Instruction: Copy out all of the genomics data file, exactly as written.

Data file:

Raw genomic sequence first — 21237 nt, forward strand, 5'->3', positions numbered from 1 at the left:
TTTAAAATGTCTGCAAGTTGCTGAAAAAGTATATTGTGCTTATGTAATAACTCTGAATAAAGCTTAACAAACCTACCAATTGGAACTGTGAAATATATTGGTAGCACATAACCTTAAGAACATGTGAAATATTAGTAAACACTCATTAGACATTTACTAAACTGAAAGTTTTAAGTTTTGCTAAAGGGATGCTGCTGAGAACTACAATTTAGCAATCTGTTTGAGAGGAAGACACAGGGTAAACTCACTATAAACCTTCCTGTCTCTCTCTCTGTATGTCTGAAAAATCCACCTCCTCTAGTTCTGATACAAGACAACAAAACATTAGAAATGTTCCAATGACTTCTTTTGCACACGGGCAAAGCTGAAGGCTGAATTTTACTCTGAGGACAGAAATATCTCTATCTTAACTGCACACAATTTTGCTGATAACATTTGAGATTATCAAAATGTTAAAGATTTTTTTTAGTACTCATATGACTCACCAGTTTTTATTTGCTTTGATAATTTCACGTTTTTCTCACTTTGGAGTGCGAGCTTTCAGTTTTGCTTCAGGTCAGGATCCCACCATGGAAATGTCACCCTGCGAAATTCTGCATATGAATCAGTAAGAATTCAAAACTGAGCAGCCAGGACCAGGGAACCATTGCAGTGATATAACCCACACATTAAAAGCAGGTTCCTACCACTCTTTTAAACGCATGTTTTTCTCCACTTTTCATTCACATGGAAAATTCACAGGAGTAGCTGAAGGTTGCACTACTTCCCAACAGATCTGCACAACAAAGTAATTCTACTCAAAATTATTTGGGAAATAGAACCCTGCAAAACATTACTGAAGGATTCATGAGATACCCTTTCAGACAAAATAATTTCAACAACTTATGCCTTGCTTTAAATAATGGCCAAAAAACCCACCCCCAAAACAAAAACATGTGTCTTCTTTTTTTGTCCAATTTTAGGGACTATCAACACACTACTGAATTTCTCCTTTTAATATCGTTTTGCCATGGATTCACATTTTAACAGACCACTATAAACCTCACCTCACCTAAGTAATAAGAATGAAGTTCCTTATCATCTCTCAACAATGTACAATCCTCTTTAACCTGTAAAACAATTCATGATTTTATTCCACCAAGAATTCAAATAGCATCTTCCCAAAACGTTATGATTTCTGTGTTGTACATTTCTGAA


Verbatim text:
Raw genomic sequence first — 21237 nt, forward strand, 5'->3', positions numbered from 1 at the left:
TTTAAAATGTCTGCAAGTTGCTGAAAAAGTATATTGTGCTTATGTAATAACTCTGAATAAAGCTTAACAAACCTACCAATTGGAACTGTGAAATATATTGGTAGCACATAACCTTAAGAACATGTGAAATATTAGTAAACACTCATTAGACATTTACTAAACTGAAAGTTTTAAGTTTTGCTAAAGGGATGCTGCTGAGAACTACAATTTAGCAATCTGTTTGAGAGGAAGACACAGGGTAAACTCACTATAAACCTTCCTGTCTCTCTCTCTGTATGTCTGAAAAATCCACCTCCTCTAGTTCTGATACAAGACAACAAAACATTAGAAATGTTCCAATGACTTCTTTTGCACACGGGCAAAGCTGAAGGCTGAATTTTACTCTGAGGACAGAAATATCTCTATCTTAACTGCACACAATTTTGCTGATAACATTTGAGATTATCAAAATGTTAAAGATTTTTTTTAGTACTCATATGACTCACCAGTTTTTATTTGCTTTGATAATTTCACGTTTTTCTCACTTTGGAGTGCGAGCTTTCAGTTTTGCTTCAGGTCAGGATCCCACCATGGAAATGTCACCCTGCGAAATTCTGCATATGAATCAGTAAGAATTCAAAACTGAGCAGCCAGGACCAGGGAACCATTGCAGTGATATAACCCACACATTAAAAGCAGGTTCCTACCACTCTTTTAAACGCATGTTTTTCTCCACTTTTCATTCACATGGAAAATTCACAGGAGTAGCTGAAGGTTGCACTACTTCCCAACAGATCTGCACAACAAAGTAATTCTACTCAAAATTATTTGGGAAATAGAACCCTGCAAAACATTACTGAAGGATTCATGAGATACCCTTTCAGACAAAATAATTTCAACAACTTATGCCTTGCTTTAAATAATGGCCAAAAAACCCACCCCCAAAACAAAAACATGTGTCTTCTTTTTTTGTCCAATTTTAGGGACTATCAACACACTACTGAATTTCTCCTTTTAATATCGTTTTGCCATGGATTCACATTTTAACAGACCACTATAAACCTCACCTCACCTAAGTAATAAGAATGAAGTTCCTTATCATCTCTCAACAATGTACAATCCTCTTTAACCTGTAAAACAATTCATGATTTTATTCCACCAAGAATTCAAATAGCATCTTCCCAAAACGTTATGATTTCTGTGTTGTACATTTCTGAA